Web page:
People with deafblindness need to get as much information as
possible from their residual sight and hearing and from their other
senses - using their senses together. For many, touch can provide a
means of learning about the world and a means of communicating.
Some deafblind people become very skilled in using the sense of
smell, for example, and use it to identify people. Some come to
recognise movement around them because of something as subtle as
changes in air pressure on their skin.
Every person has different, individual needs, even people with
the same diagnosis vary enormously in their abilities and
character. Some conditions, both congenital and acquired may change
over time, in how well children see or hear, or in their health or
general development. There are however a wide range of
interventions or therapies which may help.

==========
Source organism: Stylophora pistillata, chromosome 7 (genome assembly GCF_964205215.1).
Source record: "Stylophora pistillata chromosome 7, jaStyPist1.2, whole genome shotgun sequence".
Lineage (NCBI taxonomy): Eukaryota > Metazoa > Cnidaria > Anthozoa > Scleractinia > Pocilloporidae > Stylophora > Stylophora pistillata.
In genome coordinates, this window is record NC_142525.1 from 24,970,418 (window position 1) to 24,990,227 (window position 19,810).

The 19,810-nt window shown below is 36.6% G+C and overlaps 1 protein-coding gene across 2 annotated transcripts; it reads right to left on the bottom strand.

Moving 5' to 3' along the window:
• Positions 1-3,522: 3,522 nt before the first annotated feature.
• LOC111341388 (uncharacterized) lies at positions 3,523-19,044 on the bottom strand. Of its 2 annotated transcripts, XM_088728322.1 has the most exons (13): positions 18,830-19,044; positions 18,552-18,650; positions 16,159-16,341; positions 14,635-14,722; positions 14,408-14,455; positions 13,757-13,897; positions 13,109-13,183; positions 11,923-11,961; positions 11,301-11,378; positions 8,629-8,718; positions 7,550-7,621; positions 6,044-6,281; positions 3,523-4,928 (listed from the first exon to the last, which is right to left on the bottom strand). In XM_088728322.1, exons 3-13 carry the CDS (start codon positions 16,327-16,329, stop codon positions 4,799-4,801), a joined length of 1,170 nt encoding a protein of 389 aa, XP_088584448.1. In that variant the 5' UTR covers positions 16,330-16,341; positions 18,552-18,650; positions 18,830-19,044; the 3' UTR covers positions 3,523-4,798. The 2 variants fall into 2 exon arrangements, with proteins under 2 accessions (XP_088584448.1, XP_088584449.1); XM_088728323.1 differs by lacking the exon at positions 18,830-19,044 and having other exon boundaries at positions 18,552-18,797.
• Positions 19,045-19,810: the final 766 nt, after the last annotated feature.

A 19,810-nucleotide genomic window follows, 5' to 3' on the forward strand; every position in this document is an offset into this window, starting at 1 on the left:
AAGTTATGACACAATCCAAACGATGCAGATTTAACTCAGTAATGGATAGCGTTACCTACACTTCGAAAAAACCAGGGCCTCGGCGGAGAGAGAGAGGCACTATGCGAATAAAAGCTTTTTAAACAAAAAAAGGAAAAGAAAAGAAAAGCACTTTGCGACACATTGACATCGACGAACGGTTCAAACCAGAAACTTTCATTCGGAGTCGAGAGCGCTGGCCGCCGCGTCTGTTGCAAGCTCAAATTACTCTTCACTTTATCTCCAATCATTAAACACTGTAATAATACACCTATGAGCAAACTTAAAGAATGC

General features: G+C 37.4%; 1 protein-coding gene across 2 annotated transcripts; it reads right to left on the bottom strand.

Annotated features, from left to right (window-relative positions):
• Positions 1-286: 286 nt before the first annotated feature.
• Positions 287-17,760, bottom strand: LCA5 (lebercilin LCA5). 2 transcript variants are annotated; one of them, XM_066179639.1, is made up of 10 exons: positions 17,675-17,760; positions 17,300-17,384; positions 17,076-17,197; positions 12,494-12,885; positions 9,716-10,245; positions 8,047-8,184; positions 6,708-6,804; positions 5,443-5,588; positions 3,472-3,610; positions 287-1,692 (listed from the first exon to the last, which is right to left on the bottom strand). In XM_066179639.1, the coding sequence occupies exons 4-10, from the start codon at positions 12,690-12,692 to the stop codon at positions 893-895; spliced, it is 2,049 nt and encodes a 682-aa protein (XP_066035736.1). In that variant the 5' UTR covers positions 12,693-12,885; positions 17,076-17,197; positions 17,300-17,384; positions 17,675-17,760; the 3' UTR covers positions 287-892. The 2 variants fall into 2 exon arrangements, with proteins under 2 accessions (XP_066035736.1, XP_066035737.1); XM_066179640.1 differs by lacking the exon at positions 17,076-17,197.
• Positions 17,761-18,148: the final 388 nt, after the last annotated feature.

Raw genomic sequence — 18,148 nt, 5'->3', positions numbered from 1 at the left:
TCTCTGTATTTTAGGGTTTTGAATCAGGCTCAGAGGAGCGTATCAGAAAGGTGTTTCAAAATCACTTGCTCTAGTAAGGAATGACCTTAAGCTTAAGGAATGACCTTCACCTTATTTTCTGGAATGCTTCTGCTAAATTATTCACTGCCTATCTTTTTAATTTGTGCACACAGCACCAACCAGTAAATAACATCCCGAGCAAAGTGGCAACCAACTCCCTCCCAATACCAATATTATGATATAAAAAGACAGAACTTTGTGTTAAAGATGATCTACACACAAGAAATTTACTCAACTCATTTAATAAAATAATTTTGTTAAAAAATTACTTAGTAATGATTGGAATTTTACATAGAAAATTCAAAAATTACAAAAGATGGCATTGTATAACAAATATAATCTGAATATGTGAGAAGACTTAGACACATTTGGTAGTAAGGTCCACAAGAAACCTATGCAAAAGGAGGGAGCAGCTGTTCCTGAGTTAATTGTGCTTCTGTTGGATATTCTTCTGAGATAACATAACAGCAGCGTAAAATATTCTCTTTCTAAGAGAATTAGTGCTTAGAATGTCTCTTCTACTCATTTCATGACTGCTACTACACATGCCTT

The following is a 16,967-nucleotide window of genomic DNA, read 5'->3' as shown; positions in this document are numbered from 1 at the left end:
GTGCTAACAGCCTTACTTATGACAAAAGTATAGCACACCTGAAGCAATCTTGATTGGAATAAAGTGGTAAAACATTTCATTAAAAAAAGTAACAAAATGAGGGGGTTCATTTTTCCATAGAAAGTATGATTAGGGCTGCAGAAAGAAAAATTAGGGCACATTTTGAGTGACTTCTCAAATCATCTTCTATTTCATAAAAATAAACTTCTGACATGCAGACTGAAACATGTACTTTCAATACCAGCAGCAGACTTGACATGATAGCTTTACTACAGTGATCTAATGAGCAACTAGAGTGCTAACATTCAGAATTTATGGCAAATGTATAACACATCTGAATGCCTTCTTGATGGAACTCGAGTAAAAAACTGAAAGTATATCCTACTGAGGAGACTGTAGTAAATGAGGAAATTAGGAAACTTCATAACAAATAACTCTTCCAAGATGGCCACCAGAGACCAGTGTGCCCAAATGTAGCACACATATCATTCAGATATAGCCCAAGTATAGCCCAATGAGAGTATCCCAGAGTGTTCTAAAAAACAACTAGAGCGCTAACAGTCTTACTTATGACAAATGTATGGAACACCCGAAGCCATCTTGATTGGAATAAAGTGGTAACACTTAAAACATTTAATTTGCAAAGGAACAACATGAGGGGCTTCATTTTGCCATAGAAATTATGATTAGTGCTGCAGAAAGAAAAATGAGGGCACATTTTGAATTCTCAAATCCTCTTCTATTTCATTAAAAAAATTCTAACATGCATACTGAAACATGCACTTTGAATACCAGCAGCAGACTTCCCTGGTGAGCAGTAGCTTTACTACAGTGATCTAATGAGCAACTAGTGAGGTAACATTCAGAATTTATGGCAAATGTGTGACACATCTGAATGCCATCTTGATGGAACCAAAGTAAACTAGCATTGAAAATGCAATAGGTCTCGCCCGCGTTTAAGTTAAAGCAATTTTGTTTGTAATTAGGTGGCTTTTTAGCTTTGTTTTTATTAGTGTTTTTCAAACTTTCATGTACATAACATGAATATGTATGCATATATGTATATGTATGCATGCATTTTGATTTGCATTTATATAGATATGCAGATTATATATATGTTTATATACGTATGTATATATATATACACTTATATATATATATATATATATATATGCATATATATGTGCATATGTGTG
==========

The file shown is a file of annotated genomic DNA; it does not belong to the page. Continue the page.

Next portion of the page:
- For many deafblind people there is a role for individual human
support services to provide support with communication, aid
mobility and provide access to information. Roles such as
communicator-guide or intervenor can provide invaluable support in
living and learning.
- Tactile communication approaches - communication through touch.
An example of this is hand signing.
- Cochlear implants/bone anchored hearing aids (for some).
- Sensory integration therapy - involves controlling sensory
stimulation in order for the child to adapt to the sensory
information that they receive from their surrounding